As can be seen from the above example, in carrying out the process the presence of free fatty acids in the starting material somewhat complicates the hydrolysis step in that emulsions may be encountered. This can be minimized to a great extent by initially esterifying the Example II Two hundred parts of sugar cane oil (sample A) was mixed with 15 parts methanol and 0.5 part sulfuric acid and refluxed for a period of two hours. After treatment the excess methanol was removed by fractionation and the treated oil found to have the following analysis:
Saponification No. 144
Acid No 5 Ester No. 139 Hydroxyl value 1.5
A reduction solution was then prepared by adding 112 parts methyl isobutyl carbinol and 476 parts toluene to the methanol treated oil. This reduction solution was then added to 56.8 parts sodium dispersed in 215 parts toluene, and the reaction carried out as described in Example I. In this case, since the free acid had been largely esterified, the emulsion which formed upon hy drolysis was quickly broken by means of the azeotropic distillation described in Example I. The product was worked up as in Example I, and approximately 181 parts of alcohol mixture was obtained, representing a 97 per cent yield.
The crude .sugar cane oil obtained. by conventional processes normally contains a residual amount of wax, generally of the order of per cent by weight. Although it is not necessary in my process that this residual wax be removed prior to treating the oil with alkali metal, this can be done by merely treating the oil with a wax solvent such as acetone, and allowing the solution to stand for a period sufficient "to permit complete extraction. The solution of the oil is then decanted from the wax. The following example will serve to further illustrate this embodiment of my invention.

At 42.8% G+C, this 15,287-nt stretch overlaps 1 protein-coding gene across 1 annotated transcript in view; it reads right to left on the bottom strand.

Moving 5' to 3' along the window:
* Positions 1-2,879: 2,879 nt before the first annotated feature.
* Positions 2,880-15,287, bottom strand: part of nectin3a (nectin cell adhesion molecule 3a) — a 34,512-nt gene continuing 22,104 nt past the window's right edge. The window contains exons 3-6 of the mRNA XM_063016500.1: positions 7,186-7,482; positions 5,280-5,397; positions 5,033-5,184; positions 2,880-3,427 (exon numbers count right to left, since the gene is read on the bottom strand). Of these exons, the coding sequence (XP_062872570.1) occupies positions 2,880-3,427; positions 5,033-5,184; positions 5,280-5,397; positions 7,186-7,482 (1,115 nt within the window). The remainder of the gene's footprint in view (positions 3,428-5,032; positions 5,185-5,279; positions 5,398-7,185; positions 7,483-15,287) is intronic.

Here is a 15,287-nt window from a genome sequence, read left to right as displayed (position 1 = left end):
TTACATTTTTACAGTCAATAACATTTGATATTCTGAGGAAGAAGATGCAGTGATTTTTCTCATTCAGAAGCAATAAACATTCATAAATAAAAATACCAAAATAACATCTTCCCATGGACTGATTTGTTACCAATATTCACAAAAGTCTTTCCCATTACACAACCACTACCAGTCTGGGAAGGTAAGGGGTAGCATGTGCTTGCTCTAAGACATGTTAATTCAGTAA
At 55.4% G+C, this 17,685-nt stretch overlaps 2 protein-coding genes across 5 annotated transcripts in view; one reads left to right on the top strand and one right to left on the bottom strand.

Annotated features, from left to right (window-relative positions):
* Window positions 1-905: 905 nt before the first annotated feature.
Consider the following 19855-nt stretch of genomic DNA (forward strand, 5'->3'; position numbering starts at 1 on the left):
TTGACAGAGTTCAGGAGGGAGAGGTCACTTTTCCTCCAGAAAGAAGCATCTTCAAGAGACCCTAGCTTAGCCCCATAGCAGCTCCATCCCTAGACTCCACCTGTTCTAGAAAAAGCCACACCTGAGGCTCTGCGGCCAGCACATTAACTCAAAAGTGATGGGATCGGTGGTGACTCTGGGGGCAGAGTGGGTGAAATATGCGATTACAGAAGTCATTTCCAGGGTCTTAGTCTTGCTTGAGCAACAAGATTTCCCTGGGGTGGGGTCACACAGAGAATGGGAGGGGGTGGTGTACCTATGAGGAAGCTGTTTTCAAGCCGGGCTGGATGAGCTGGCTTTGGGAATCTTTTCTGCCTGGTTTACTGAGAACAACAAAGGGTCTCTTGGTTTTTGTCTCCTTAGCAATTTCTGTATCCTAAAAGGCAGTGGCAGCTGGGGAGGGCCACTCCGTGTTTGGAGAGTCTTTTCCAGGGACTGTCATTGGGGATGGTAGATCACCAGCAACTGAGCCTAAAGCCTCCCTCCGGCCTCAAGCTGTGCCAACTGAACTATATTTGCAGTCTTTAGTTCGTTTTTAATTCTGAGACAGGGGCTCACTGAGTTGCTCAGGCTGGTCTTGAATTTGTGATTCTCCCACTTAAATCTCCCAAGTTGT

Example III Approximately 400 parts of sugar cane oil (sample B) containing about 10 per cent wax was mixed with 1280 parts of acetone and the mixture vigorously agitated. After standing for a period of 24 hours the acetone solution of the oil was decanted and the acetone removed by heating to 130 C. at mm. pressure. By this process a yield of 341 parts of wax-free sugar cane oil was obtained. This wax-free oil was then treated with methanol as described in Example II. The reduction solution was then prepared utilizing this wax-free methanol-treated oil and 114.8 parts methyl isobutyl carbinol and 650 parts toluene. This reduction solution was reacted with 57.8 parts sodium dispersed in 215 parts toluene in the manner described in the preceding examples. The reduction mixture was hydrolyzed and the product worked up in the manner identical to that described in Example I. A yield of approximately 181 parts alcohol mixture was obtained, representing a yield of 97 per cent theoretical.